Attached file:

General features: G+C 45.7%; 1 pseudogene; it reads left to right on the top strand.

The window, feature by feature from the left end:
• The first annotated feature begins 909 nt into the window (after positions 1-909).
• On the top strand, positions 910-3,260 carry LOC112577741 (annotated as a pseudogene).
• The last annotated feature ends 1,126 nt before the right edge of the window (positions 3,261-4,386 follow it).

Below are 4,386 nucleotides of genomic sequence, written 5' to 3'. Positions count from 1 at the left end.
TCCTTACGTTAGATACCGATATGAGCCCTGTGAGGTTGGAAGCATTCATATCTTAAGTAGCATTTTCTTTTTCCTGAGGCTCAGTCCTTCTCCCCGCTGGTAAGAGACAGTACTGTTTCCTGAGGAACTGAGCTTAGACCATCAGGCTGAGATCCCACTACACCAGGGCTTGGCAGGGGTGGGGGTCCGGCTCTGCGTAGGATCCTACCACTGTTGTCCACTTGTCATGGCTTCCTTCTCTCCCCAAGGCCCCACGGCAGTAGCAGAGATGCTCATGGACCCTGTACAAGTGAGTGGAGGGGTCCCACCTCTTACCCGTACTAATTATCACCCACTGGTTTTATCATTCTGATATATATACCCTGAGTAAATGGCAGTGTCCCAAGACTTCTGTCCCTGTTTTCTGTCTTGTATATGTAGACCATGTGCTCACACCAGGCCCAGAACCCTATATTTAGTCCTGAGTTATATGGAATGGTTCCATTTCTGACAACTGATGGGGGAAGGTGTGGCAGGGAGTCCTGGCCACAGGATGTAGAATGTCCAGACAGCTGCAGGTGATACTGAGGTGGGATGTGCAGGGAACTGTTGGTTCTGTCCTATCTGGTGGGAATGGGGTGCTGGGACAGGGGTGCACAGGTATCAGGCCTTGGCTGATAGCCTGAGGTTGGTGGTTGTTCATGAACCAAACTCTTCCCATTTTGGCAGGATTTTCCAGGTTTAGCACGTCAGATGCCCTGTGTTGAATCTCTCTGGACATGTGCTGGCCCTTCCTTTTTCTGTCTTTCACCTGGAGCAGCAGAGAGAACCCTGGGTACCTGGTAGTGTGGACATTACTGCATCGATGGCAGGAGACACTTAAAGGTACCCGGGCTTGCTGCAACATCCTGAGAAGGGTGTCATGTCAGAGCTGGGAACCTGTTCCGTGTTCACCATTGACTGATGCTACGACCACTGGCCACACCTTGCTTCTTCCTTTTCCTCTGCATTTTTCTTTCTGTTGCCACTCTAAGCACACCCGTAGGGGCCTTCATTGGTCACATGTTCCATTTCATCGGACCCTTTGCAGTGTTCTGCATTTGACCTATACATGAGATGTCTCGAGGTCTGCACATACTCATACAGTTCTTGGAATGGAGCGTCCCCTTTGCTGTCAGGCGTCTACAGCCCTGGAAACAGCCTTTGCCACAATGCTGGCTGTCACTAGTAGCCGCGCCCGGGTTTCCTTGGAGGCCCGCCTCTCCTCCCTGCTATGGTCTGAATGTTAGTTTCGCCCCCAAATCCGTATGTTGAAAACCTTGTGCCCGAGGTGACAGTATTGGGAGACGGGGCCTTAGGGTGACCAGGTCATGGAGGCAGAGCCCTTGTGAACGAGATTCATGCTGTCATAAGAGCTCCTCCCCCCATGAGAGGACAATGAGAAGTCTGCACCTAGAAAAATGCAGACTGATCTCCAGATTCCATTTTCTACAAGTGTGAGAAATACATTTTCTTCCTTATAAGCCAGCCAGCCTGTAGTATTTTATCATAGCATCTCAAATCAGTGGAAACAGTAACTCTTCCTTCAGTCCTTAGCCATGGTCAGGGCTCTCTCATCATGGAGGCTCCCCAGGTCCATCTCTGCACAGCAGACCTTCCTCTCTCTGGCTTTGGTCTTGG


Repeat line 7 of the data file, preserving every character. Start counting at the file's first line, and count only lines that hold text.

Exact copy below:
TCCTTACGTTAGATACCGATATGAGCCCTGTGAGGTTGGAAGCATTCATATCTTAAGTAGCATTTTCTTTTTCCTGAGGCTCAGTCCTTCTCCCCGCTGGTAAGAGACAGTACTGTTTCCTGAGGAACTGAGCTTAGACCATCAGGCTGAGATCCCACTACACCAGGGCTTGGCAGGGGTGGGGGTCCGGCTCTGCGTAGGATCCTACCACTGTTGTCCACTTGTCATGGCTTCCTTCTCTCCCCAAGGCCCCACGGCAGTAGCAGAGATGCTCATGGACCCTGTACAAGTGAGTGGAGGGGTCCCACCTCTTACCCGTACTAATTATCACCCACTGGTTTTATCATTCTGATATATATACCCTGAGTAAATGGCAGTGTCCCAAGACTTCTGTCCCTGTTTTCTGTCTTGTATATGTAGACCATGTGCTCACACCAGGCCCAGAACCCTATATTTAGTCCTGAGTTATATGGAATGGTTCCATTTCTGACAACTGATGGGGGAAGGTGTGGCAGGGAGTCCTGGCCACAGGATGTAGAATGTCCAGACAGCTGCAGGTGATACTGAGGTGGGATGTGCAGGGAACTGTTGGTTCTGTCCTATCTGGTGGGAATGGGGTGCTGGGACAGGGGTGCACAGGTATCAGGCCTTGGCTGATAGCCTGAGGTTGGTGGTTGTTCATGAACCAAACTCTTCCCATTTTGGCAGGATTTTCCAGGTTTAGCACGTCAGATGCCCTGTGTTGAATCTCTCTGGACATGTGCTGGCCCTTCCTTTTTCTGTCTTTCACCTGGAGCAGCAGAGAGAACCCTGGGTACCTGGTAGTGTGGACATTACTGCATCGATGGCAGGAGACACTTAAAGGTACCCGGGCTTGCTGCAACATCCTGAGAAGGGTGTCATGTCAGAGCTGGGAACCTGTTCCGTGTTCACCATTGACTGATGCTACGACCACTGGCCACACCTTGCTTCTTCCTTTTCCTCTGCATTTTTCTTTCTGTTGCCACTCTAAGCACACCCGTAGGGGCCTTCATTGGTCACATGTTCCATTTCATCGGACCCTTTGCAGTGTTCTGCATTTGACCTATACATGAGATGTCTCGAGGTCTGCACATACTCATACAGTTCTTGGAATGGAGCGTCCCCTTTGCTGTCAGGCGTCTACAGCCCTGGAAACAGCCTTTGCCACAATGCTGGCTGTCACTAGTAGCCGCGCCCGGGTTTCCTTGGAGGCCCGCCTCTCCTCCCTGCTATGGTCTGAATGTTAGTTTCGCCCCCAAATCCGTATGTTGAAAACCTTGTGCCCGAGGTGACAGTATTGGGAGACGGGGCCTTAGGGTGACCAGGTCATGGAGGCAGAGCCCTTGTGAACGAGATTCATGCTGTCATAAGAGCTCCTCCCCCCATGAGAGGACAATGAGAAGTCTGCACCTAGAAAAATGCAGACTGATCTCCAGATTCCATTTTCTACAAGTGTGAGAAATACATTTTCTTCCTTATAAGCCAGCCAGCCTGTAGTATTTTATCATAGCATCTCAAATCAGTGGAAACAGTAACTCTTCCTTCAGTCCTTAGCCATGGTCAGGGCTCTCTCATCATGGAGGCTCCCCAGGTCCATCTCTGCACAGCAGACCTTCCTCTCTCTGGCTTTGGTCTTGG